Download: Lloyd-Metaphor_in_Counselling_and_Qualitative_Research_Interviews.pdf
The use of metaphor in therapy is relatively common, although its specific conscious use as seen in Grove’s work continues to be unknown in the counselling world. This paper has also highlighted the possible use of Clean Language and metaphors in the research domain to enhance the richness of resultant data. ... Rather than looking at the hermeneutics, the meaning of the text, I want to investigate how much meaning is created by the questions posed. ... The profound findings that Clean Language, focusing on memory and metaphor, can increase the resultant amount of meaning by a factor of five.

Lloyd, Jonathan (2015) The Therapeutic Use of Metaphor: A Heuristic Study. A thesis submitted to The University of Manchester for the degree of Professional Doctorate in the Faculty of Humanities.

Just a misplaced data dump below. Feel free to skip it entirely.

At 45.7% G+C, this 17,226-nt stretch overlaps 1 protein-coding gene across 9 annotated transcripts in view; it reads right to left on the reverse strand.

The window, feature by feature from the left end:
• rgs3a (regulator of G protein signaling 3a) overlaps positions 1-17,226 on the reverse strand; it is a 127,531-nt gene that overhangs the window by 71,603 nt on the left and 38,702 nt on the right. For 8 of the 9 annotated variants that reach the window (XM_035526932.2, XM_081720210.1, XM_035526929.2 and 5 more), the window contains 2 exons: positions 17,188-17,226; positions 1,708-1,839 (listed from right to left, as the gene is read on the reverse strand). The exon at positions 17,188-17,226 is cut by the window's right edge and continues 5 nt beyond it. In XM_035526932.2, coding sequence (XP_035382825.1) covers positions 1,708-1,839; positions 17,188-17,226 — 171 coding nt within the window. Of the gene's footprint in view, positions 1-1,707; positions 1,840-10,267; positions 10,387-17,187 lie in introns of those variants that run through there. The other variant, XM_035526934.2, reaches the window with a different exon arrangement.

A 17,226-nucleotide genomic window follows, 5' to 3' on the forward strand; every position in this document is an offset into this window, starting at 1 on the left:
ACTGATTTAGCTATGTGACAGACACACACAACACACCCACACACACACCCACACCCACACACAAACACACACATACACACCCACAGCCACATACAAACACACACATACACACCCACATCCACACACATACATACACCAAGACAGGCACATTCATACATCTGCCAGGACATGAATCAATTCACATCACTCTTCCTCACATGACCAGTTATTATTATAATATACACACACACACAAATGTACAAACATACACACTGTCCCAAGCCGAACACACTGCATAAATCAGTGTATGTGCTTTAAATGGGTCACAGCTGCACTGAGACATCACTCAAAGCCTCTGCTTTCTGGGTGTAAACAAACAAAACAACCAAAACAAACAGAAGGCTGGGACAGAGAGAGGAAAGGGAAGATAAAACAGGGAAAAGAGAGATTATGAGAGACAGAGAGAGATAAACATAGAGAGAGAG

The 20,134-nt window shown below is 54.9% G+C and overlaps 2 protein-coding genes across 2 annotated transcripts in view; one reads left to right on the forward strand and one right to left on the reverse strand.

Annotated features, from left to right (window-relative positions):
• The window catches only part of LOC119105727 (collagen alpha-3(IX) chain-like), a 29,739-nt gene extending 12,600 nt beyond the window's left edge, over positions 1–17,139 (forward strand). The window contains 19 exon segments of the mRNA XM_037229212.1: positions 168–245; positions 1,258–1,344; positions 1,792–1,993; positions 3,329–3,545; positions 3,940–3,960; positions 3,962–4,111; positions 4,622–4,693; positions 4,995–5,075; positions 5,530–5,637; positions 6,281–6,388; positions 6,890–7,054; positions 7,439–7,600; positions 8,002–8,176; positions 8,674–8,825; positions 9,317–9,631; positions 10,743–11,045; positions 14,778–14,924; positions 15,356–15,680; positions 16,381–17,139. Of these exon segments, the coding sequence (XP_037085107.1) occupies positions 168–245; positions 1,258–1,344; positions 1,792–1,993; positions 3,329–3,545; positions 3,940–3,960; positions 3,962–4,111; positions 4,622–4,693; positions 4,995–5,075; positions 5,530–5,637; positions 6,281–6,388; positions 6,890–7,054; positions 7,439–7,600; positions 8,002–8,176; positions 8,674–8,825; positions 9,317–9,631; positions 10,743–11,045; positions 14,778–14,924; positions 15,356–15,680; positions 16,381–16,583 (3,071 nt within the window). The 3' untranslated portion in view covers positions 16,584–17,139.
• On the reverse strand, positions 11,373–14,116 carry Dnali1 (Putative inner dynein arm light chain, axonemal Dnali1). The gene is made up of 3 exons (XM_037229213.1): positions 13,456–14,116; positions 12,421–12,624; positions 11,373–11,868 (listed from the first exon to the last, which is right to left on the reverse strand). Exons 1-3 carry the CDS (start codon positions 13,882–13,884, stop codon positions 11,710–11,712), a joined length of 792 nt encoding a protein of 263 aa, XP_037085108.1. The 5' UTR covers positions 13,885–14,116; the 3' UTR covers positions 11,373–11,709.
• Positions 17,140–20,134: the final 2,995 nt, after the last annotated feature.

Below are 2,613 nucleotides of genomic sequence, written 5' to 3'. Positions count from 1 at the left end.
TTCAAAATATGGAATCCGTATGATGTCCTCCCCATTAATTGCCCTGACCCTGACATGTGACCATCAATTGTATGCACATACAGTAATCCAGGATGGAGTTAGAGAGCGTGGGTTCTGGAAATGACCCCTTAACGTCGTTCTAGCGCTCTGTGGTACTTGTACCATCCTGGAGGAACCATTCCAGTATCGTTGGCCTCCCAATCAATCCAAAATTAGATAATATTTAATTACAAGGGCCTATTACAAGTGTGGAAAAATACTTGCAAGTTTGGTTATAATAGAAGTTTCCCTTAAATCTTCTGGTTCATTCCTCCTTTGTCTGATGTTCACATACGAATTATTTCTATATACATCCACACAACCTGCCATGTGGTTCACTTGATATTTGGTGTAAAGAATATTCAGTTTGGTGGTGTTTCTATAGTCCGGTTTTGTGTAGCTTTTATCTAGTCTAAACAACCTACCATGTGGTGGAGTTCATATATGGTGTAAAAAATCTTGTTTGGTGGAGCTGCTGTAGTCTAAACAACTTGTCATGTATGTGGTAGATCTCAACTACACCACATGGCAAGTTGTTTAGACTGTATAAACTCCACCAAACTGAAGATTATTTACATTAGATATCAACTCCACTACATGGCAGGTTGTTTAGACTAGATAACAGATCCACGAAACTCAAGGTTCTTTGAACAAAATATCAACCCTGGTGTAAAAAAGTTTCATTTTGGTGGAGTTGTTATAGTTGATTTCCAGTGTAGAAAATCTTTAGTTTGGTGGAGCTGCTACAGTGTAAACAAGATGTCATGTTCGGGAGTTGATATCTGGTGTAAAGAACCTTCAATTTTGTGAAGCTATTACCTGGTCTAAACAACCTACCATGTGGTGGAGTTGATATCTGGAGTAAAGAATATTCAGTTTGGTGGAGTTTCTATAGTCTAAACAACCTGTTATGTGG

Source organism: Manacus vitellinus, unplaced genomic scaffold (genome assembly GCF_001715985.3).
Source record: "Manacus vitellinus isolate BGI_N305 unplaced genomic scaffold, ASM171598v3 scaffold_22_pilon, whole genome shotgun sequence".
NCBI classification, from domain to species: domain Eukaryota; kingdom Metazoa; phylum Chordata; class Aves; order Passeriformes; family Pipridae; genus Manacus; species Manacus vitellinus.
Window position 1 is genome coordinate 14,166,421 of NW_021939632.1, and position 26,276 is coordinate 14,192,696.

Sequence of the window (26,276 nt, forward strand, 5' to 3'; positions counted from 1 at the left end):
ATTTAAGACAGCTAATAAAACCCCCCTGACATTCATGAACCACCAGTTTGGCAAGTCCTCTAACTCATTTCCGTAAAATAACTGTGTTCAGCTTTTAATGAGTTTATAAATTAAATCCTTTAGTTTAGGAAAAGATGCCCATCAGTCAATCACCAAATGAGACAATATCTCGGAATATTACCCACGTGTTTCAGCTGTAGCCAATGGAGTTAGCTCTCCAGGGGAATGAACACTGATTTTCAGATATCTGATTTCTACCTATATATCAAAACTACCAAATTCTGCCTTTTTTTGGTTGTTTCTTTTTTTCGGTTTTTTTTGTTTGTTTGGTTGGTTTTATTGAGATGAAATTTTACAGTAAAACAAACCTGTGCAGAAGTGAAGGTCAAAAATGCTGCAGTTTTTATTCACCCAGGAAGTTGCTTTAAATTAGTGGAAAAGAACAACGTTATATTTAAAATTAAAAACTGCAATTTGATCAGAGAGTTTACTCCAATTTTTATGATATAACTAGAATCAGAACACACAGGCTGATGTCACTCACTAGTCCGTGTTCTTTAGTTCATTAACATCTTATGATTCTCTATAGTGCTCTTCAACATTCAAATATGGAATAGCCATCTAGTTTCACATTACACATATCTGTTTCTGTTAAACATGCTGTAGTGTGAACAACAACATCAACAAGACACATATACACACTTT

Download: Lloyd2015-PhDthesis-TherapeuticUseofMetaphor.pdf
This research was designed to explore the experience and understanding of counsellors’ and psychotherapists’ engagement with metaphors in the therapeutic process. The aim is to reflect on the experience of therapists involved in therapeutic metaphors from differing perspectives. It appears that the use of metaphor in therapy is pervasive and offers an opportunity for therapeutic change. The consideration of the construction of metaphors and their mutual development may be useful for therapists to consider. This research highlights the need for more investigation with regard to client perspectives, the environmental impacts on metaphors in therapy and who the therapist and client stand for metaphorically for each other. [NB. Includes plenty of references to David Grove's work]